It is February now, but that I should acknowledge that fact so ingenuously, as a means of apology for not having written for such an embarrassing length, is at its very best rather witless; the hallmark of month or season of my current contribution to this forum only becomes the prelude of future self-flagellation. Still, I remain contrite that I have not communicated to the very few that wish for something from wanderings and wonderings. Thank you Mary for so letting me know in your gracious and kind manner.
It is not that I haven’t dreamed of writing profusely and writing well. In the impossibly large drop of rain on the underbelly of the Viburnum fruit, early bird thrushes that dangerously flight in the headlights of my truck at 5am on the way to the gym, the campfire tears of too much smoke and laughter along deep, monsoon-drenched mountain trails in northern Vietnam, a pair of hearts pierced and emptied of air by the final farewell of two beloved canines, austral opportunities to refashion friendships in the wind-whipped gray of Patagonia surreally frothed by flamingoes in brackish water. All of these waxing-and full- and waning moon moments were at once or were to become my chimera, the dexterously forged novels and eulogies, a collection of short stories, biographies, fanciful trilogies, monographs and floras that I have all but taken bows for in Oslo. All but I have not yet taken the time to actually write a single word.
So today, after a monstrously long flight from Puerto Montt to Seattle, I settled myself into a garden again, joined at the hip by a brace of Springers named Odie and Max, neither of whom have yet to realize the heart-breaking monotony of hauls of winter-killed plants to the burgeoning funeral pyre in the back acreage.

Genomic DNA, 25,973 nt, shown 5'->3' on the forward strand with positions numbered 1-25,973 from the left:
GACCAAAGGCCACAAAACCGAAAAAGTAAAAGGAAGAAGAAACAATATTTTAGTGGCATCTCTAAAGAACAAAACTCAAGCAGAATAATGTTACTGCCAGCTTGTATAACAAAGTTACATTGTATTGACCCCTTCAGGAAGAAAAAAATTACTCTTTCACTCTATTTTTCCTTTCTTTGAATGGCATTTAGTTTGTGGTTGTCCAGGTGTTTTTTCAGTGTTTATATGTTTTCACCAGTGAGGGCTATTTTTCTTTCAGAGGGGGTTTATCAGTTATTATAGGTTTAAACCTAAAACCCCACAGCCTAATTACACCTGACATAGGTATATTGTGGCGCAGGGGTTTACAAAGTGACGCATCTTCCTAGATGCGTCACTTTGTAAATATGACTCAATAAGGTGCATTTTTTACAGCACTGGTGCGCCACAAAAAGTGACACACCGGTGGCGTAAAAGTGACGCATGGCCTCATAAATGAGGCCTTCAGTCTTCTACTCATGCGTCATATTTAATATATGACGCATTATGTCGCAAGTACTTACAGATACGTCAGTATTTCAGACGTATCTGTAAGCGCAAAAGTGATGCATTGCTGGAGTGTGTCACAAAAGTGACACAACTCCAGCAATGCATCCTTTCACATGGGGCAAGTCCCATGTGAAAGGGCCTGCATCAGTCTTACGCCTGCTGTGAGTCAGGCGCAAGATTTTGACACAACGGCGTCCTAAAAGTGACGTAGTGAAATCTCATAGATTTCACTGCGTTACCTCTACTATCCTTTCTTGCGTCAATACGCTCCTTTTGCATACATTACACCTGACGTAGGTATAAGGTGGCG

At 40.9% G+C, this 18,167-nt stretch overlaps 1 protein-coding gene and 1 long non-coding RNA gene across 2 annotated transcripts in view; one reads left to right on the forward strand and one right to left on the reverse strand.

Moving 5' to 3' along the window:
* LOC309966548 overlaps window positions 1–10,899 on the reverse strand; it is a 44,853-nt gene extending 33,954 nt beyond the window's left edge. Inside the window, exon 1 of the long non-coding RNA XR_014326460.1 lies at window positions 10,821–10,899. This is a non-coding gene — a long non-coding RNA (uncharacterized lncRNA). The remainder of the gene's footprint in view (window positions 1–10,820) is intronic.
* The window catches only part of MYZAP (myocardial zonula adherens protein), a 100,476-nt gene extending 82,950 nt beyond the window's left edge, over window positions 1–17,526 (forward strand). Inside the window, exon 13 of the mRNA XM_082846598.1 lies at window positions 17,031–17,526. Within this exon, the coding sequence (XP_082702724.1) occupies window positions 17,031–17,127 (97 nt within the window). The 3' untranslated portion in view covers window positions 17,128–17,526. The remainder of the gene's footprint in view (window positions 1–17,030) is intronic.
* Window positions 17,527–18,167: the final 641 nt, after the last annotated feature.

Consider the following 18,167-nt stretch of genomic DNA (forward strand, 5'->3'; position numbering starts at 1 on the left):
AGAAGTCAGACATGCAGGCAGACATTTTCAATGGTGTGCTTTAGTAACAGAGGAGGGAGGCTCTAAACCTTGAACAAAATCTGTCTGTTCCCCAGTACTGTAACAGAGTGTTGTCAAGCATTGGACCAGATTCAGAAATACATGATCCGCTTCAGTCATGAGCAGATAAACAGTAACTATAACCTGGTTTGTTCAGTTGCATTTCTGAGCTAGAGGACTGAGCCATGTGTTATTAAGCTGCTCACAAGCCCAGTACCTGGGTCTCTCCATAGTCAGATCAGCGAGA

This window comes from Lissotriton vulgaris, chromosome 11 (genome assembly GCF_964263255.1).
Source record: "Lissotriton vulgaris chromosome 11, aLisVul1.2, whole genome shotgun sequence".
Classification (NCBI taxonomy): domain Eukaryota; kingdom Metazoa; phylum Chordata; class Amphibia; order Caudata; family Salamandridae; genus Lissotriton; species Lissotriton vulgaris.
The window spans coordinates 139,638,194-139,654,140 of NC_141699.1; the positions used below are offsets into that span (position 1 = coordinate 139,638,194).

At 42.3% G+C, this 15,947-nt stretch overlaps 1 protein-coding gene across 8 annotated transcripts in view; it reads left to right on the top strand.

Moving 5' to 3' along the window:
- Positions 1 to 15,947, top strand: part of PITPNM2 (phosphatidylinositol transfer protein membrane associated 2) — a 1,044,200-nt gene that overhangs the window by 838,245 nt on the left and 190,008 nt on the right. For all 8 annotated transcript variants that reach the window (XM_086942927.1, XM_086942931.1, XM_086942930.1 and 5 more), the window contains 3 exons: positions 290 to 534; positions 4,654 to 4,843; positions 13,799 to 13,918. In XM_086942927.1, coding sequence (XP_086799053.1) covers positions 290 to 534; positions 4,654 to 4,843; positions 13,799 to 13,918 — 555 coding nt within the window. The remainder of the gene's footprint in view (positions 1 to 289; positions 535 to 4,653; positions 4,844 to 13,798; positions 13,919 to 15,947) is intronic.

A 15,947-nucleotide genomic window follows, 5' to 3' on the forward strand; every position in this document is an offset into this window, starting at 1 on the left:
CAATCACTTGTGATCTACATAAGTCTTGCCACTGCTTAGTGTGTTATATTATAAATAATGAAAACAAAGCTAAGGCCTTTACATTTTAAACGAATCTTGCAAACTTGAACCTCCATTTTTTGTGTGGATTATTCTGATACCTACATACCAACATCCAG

It was the abruptness and meanness of the frost this year that took me away from my confidence, in twenty four hours, from a contented albeit late greenery and blossom to something akin to an influenza conjured by the evils of Mordor. My initial response was to deny that anything was hardy, in that everything I had ever suggested was hardy had become the next challenge for a higher power that I had really pissed off, a large-headed Ann Coulter-like creature who had google-earthed our property and selected Irradiate from a pop-up menu. I was in hysterics. I was in my underwear on our deck when I was forced to surrender. Even Tam Junipers might be killed, is what I said, albeit under torture. And she, the Ann Coulter-like creature took pity and my damn Tam Junipers survived.
But down the drive yesterday afternoon upon my arrival home, there it was, the tonic. The first Galanthus of the season in nice healthy clumps and even a flower or two of Lady Elphinstone whom I thought I had entirely lost. In the kitchen, the fragrance of Daphne bholua from the east entrance collided with the spice of Hamamelis ‘Amethyst’ from the west end. As I began in earnest today the long process of cleanup, I found plump spears of Disporum already eager to replace the freeze-dried culms I cut away.
There is a philosophy; this death, that opportunity. I have not joyfully subscribed to it in the past. But now, now that nothing is hardy, with two new dogs that find joy and adventure in every mournful motion about the garden, and again enlightened by friendships, new and/or refreshed in the field afar, I will gladly accept the tonic.